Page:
Here's how I knew I liked Patti Trabosh.
It goes back to the very first time I called her out of the blue to ask whether I might profile her family for a story on opioid addiction. The very first words out of her mouth were, "I'm pissed off!"
Trabosh went on to explain why she was angry. First, it was the struggle to find a bed in a drug treatment program for her 22-year-old son Nikko Adam. He had become addicted to prescription painkillers and then heroin when he was still in high school. He'd been in rehab twice before, and relapsed both times.
Once she found an available treatment slot, it was the seemingly endless and maddening battles with her insurance company, trying to get them to cover Nikko's treatment.
She told me, "The bottom line is, it's easier for addicts to go get another bag of heroin than it is to get help."
I had been put in touch with Trabosh by Judy Schwank, a Pennsylvania state senator who's been deeply involved with trying to solve the opioid crisis in her state.
She led me to the Kutztown, Pa., area, to Patti Trabosh and her family. They include Brandy Trabosh, Nikko's 30-year-old sister; Mikey Roth, his 34-year-old brother; and Henry Adam, his father.
I spent time over three days talking with them about how Nikko's heroin addiction has challenged the family, in Kutztown and in nearby Hamburg. We also met Nikko near the sober living facility where he's been staying. Here are highlights of our conversation, which has been edited for length and clarity.
On how quickly heroin has taken over this rural corner of southeastern Pennsylvania
Brandy: When I went to high school there, you never heard about anything like that. None of the heroin, none of the pills, nothing. And it was like a huge shock, once I heard, like WHAT?! Where does that even come from? Where do you get that? Who would want to do that?
On losing trust in Nikko as he continued using
Brandy: For a while, when I had holidays or parties or whatever here, I had to lock everything up. I told Nikko, actually, Thanksgiving, I said, "Don't even come." 'Cause I was just at the point where, I have all these people here, I don't have time to watch and make sure that he's not stealing something, or that he's not high around my kids, or he brought heroin into my house when my kids are here. So I just said don't come.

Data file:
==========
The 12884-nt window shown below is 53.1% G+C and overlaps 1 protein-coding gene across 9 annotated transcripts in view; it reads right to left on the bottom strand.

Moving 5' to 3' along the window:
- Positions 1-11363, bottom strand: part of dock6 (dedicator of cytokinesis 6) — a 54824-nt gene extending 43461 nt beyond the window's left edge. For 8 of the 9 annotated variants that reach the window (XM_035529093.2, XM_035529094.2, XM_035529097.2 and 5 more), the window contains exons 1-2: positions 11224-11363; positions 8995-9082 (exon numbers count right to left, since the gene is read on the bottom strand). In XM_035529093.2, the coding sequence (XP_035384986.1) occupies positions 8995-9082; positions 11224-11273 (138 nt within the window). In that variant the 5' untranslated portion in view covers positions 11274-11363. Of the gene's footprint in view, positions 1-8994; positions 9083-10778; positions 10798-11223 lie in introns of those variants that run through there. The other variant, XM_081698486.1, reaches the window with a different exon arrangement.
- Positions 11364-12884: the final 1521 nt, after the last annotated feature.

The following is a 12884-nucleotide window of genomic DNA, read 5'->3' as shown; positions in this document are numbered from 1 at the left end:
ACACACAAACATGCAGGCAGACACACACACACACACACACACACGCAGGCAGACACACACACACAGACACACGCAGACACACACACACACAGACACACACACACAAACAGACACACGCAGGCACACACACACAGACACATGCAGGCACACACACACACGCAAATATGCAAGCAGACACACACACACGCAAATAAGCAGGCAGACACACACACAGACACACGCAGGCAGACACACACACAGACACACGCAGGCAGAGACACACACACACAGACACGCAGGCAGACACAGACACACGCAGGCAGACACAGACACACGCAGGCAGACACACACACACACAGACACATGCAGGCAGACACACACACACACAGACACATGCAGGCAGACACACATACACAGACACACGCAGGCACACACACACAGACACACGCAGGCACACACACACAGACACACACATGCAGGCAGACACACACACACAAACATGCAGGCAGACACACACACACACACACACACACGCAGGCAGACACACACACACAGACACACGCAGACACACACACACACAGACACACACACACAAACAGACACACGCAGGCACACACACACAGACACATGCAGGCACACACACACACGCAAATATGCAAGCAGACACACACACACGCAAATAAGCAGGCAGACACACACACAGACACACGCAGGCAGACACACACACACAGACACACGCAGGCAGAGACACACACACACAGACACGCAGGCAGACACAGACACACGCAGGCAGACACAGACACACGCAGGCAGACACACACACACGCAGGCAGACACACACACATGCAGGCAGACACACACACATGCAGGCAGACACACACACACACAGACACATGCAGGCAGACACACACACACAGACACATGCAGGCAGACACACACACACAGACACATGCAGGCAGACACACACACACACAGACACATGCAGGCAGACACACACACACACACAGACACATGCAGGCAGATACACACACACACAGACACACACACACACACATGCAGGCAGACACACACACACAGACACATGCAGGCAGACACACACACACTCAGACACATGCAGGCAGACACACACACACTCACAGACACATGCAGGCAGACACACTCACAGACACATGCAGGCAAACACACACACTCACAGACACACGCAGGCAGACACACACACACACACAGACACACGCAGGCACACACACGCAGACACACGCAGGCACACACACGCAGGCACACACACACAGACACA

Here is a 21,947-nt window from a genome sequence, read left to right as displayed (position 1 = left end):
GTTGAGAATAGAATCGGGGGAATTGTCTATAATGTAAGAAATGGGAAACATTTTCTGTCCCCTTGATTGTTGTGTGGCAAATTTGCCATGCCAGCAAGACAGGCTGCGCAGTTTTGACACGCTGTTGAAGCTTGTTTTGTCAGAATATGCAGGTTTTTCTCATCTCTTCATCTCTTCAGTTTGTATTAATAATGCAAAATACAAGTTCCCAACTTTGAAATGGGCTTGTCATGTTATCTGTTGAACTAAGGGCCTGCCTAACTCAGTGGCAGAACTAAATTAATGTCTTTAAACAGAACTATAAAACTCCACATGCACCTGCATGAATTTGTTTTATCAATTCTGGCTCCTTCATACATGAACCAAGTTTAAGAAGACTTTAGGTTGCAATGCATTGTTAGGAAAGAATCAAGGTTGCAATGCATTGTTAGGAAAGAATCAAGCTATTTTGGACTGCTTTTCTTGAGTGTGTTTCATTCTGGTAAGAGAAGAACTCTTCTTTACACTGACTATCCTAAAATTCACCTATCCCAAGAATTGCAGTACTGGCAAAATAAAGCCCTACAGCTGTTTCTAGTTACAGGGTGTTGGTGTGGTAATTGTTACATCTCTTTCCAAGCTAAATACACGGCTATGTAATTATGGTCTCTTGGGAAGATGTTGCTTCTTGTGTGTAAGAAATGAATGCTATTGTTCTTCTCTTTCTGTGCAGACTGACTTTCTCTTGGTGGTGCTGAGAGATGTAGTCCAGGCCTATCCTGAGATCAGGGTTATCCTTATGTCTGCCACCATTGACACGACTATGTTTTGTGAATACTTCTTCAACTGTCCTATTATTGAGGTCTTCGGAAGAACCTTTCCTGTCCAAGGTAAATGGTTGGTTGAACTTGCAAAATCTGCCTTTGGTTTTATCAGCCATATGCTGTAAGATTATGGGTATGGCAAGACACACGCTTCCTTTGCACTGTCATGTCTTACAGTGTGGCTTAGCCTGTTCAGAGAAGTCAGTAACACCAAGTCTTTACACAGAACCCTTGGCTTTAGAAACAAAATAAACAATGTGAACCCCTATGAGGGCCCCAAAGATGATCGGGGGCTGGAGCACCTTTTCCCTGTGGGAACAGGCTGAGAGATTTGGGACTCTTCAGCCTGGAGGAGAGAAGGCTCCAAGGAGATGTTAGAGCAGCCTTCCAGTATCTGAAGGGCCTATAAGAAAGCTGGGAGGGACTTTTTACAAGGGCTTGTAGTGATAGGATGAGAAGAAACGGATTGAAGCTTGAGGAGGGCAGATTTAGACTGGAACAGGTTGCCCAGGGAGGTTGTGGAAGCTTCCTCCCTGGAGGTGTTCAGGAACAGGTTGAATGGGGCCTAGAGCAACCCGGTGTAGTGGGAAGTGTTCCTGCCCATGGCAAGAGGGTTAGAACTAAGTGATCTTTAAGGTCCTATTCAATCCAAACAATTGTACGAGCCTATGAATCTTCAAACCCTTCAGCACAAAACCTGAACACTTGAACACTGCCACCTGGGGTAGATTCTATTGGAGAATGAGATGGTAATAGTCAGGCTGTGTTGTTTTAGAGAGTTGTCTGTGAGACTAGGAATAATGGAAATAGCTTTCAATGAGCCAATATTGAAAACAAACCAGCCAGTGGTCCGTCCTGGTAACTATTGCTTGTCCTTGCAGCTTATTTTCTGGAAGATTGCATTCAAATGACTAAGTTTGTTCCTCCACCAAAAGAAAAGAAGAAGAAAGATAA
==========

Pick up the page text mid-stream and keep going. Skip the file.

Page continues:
On the family's fears that Nikko would overdose and die
Mikey: We lost him to heroin. It was only a point in time when he was going to overdose, and we knew it.
Brandy: We hear about the overdoses and we're like, "Oh! Nikko, please stop, everybody's dying!" And Nikko's lost some friends, too, to overdose. So I guess everybody feels like it's not going to happen to them. And maybe that's the reason for the hush-hush. If you don't talk about it, then it's not real.
Patti, talking to Henry: And I said that to you. I said, "We're going to bury this kid." Didn't I say that to you? Yep. I was waiting for him to call me and tell me that Nikko was gone. He should be dead! He should be dead, with all the heroin he used plus the two vehicles he totaled!
On feeling responsible for Nikko's addiction and learning to be open about it
Henry: It's a daily struggle for me. I'll never come to terms with the fact that in some way, shape or form, I'm responsible.
Patti: For a while, people would say, when it first started, they'd say, "How's Nikko?" And I'd say, "Oh, he's great." But then it just came to a point where they'd say, "How's Nikko?" And I'd say, "Oh, he's a heroin addict." And they would be — "Ah, what?" "Yeah. He's a heroin addict." And that's just how it is. Like I'm not going to hide anything anymore.
On the family's hopes that this time rehab will work for Nikko
Nikko: I'm hopeful for the future for the first time. I can actually look into the future now. I have faith now.
Patti: He's not gonna relapse, I'm tellin' you right now. He's too serious about his recovery. It's not gonna happen.
Mikey: I'm really optimistic about this time, but the whole thing with this is, if he wanted to go out and score heroin, he could do it pretty much anywhere that he goes.
This story was produced by NPR's Evie Stone.
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